In a little over two weeks London's Meltdown gaming bar is going to be once again playing host toVideoBrains, an evening of talks about the world of videogames. Running from 7:00pm until 10:00pm on Tuesday May 26, the evening... read
Panda, a well-known fighting game streamer and commentator, has had his equipment and personal belongings stolen following the recent Texas Showdown tournament.
Panda, who has over 30,000 followers on Twitch.tv, made a series... read
Hey, do you like indie games? Are you in or around London on May 14? Do you fancy hearing talks from the likes of Paul-Kilduff-Taylor from Mode7 (Frozen Cortex) and playing a bunch of indie games? How about swapping assets wi... read
It’s almost that time again. Time for the great British-and-also-Northern-Irish-people to filter in to the polling stations, tick little bits of paper, and then have no change ever come about as a result. It’s tim... read
Do you like indie games? What about beautiful hand-sculpted architecture? What about the thought of the two combined? Yes, such a wondrous combination of things is possible, particularly if you're going to be in or around Vie... read
The Calgary Comic and Entertainment Expo is one of Canada's biggest gaming, film, television, gaming, comics and "geek culture" events, drawing celebrities, panelists, and events from all over the world. This year, it wa... read
Outside of occasional gags like Doughnut Drake in Uncharted 2: Among Thieves, I tend to forget how generally fit most mainstream videogame characters are. Leave it to artist Alex Solis to remind me of that fact with his upcom... read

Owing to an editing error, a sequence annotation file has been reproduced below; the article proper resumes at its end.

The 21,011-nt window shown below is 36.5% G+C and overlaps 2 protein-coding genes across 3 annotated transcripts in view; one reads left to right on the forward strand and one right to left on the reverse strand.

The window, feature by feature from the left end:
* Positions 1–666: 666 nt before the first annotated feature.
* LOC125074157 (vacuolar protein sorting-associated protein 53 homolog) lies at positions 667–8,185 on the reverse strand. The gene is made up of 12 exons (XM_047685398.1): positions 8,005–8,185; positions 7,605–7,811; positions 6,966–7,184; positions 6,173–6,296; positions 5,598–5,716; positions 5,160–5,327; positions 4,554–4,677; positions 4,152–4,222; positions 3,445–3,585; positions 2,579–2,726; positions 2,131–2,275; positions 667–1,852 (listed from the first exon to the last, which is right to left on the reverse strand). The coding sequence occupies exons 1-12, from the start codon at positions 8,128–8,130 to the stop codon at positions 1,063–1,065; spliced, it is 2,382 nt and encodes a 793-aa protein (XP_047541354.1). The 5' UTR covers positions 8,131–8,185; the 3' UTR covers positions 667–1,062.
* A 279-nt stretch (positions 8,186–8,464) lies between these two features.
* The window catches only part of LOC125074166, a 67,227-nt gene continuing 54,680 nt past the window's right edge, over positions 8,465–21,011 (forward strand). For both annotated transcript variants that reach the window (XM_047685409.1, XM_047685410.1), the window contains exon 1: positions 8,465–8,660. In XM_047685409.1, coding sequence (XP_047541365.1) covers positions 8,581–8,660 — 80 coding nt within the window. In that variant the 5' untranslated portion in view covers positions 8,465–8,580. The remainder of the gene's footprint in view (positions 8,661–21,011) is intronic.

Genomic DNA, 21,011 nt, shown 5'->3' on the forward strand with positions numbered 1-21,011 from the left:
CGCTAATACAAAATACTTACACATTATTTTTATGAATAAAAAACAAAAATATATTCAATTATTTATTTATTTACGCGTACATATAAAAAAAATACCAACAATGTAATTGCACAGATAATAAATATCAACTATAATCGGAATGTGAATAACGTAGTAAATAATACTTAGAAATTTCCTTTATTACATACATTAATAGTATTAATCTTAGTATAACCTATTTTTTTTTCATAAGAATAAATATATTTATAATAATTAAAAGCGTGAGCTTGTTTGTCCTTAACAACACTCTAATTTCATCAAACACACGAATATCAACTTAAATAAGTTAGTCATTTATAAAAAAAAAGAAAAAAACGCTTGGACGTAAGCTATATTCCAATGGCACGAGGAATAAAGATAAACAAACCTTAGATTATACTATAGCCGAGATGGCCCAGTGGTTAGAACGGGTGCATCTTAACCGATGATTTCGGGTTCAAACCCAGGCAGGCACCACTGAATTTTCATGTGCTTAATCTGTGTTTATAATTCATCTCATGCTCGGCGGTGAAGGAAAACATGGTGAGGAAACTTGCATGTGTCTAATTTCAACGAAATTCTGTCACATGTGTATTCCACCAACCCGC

From the beginning, this murder (and I've seen a lot of them over the course of my career) struck me as too simple. Kyle Hebert -- a voice actor you may recognize as the voice of Ryu from Street Fighter -- was found de... read
In a little under two weeks London's Meltdown gaming bar is going to be once again playing host to VideoBrains, an evening of talks about the world of videogames. Running from 7:00pm until 10:00pm on Monday March 30, the even... read
Not doing anything March 23? Near enough to London that travel seems feasible? Looking for a cool video game event to attend that won't cost you anything? Well, Ladycade is coming back to London's Loading Bar in Dalston from ... read
PAX East 2015 is happening RIGHT NOW! And just like years past, the Destructoid community is there in a big, big way.
Did you make the trek to Boston this year? Then check out our daily meetup schedule below! And be sure to j... read
2700 people in the Main Theater will remember that
// Darren Nakamura
At PAX East's big opening panel, Telltale Games co-founders Dan Connors and Kevin Bruner talked about how Telltale came into being. They began by following the storytelling path through the ages, from telling stories around a... read
New Steam Machines and the final Steam Controller, too
// Jordan Devore
Here I was expecting to find out about Steam Machines and the finished Steam Controller at next week's Game Developers Conference -- sure, that's fine -- but the company also has a surprise in store for the San Francisco show... read
"Dad By The Sword is a game about YOUR DAD running around in jorts and slaying Anti-Dads with a claymore. Experience a unique First Person Swordplay experience as you try not to get killed by leaping hot dog monsters. Out... read
[Update: The show must go on! Apex is relocating to the Garden State Convention Center. However, all events planned for today have been cancelled.]
Authorities have put Apex 2015 on hold over concerns about the venue's struct... read
Jan 24 //
Brett Makedonski [embed]286521:56979:0[/embed]